Outside of these broad strokes, Spielberg's story for Sugarland reinvents the Dents out of whole cloth, starting with its very first scene, an unimpressive prison break masterminded by Lou Jean—in fact, it's so stupid (literally nothing more complicated than Clovis walking out the damned front gate) that it cannot be read as anything but intentionally farcical, and "farcical" serves as a fairly accurate one-word description of Sugarland's tone.

The exigence for Lou Jean's return to the criminal life is her Baby Langston (as he is almost invariably called), who's been taken from her, by the almighty State.  Of course, the reasons for this become so obvious, and are frankly so sound, that Spielberg cannot quite bring himself to actively contradict them, at least for any longer than it takes the infant to wail for his mother, or for a featured extra to utter a line like "Hon, it's your baby," and it's incredibly, unmistakably clear what Spielberg himself thinks of Lou Jean's intentions, even though Sugarland is deeply dependent upon us believing in the righteousness, if perhaps not the wisdom, of its antiheroes' goals.  But our skepticism wouldn't matter much to Lou Jean, anyway, for she's not about to listen to anybody else, and is hellbent upon reaching Langston in Sugar Land, TX (the mistake in the title is a real curioisity, presumably purposely introduced, purely because "Sugarland" just reads better), where she intends to repatriate her child from the wealthy foster family now raising him as their own.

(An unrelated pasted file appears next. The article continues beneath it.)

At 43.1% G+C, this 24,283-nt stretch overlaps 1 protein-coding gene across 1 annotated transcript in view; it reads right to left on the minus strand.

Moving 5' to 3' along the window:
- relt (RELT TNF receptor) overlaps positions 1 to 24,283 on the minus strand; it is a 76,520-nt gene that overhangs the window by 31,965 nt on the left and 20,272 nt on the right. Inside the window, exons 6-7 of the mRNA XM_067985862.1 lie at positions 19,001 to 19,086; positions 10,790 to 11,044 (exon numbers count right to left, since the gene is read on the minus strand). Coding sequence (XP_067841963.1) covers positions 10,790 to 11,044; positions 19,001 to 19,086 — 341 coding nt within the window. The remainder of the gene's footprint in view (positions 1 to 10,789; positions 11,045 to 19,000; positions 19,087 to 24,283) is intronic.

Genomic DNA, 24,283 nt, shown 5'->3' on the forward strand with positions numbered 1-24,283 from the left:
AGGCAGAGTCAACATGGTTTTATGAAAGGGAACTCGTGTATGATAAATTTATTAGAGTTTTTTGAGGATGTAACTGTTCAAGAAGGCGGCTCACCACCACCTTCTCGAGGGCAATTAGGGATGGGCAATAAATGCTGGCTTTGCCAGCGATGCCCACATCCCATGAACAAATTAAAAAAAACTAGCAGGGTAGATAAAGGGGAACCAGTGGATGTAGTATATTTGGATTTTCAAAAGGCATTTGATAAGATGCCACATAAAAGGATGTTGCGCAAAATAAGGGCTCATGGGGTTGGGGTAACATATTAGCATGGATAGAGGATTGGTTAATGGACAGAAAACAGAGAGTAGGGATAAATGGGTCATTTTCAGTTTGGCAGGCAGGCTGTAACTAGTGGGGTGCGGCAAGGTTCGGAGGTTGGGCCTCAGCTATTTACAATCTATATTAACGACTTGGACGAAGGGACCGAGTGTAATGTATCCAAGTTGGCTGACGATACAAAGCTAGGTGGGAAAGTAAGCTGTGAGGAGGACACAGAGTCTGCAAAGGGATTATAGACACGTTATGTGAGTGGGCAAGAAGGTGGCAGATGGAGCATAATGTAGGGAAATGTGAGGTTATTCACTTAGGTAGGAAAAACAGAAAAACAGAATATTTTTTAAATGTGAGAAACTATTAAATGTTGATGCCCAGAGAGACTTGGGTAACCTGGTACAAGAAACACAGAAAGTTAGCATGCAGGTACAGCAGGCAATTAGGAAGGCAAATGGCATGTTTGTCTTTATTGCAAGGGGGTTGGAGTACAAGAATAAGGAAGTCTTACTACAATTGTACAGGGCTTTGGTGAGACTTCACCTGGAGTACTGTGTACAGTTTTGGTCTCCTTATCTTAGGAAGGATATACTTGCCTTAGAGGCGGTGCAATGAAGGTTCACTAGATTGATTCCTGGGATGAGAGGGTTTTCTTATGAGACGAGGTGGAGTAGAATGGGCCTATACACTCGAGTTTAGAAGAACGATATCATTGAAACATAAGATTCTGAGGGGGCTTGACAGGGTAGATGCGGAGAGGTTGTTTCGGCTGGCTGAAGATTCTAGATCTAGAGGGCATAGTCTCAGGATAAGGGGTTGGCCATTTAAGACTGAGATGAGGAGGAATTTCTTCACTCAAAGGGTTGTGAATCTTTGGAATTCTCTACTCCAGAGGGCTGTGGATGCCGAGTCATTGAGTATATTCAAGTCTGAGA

Their plan mutates instantly once they kidnap Officer Maxwell Slide and steal his vehicle—a crime presented in the film as practically accidental, rather than actively evil.  (The real-life Dents, you should perhaps know, plotted their crime with a great deal more malice aforethought than the Poplins—if, obviously, with no greater genius.)  Inevitably, the patrol car is soon noticed by Slide's compatriots, and the long chase begins, heading in the general direction of Sugar Land as the Poplins attract the attention of what looks like every cop in Texas—and even a few wildcatting officers from Louisiana—as well as the media, the people of the towns they pass through, and a family of heavily-armed redneck vigilantes, to boot.  The harried ringleader of this circus is Captain Tanner, striding into the frame with a pure heart and an honorable mien—much of it provided by the indefatigable gravitas of Ben Johnson's performance.  Tanner is willing to make promises, and he keeps most of them.  But it probably shouldn't shock anybody that this story ends with blood and tears.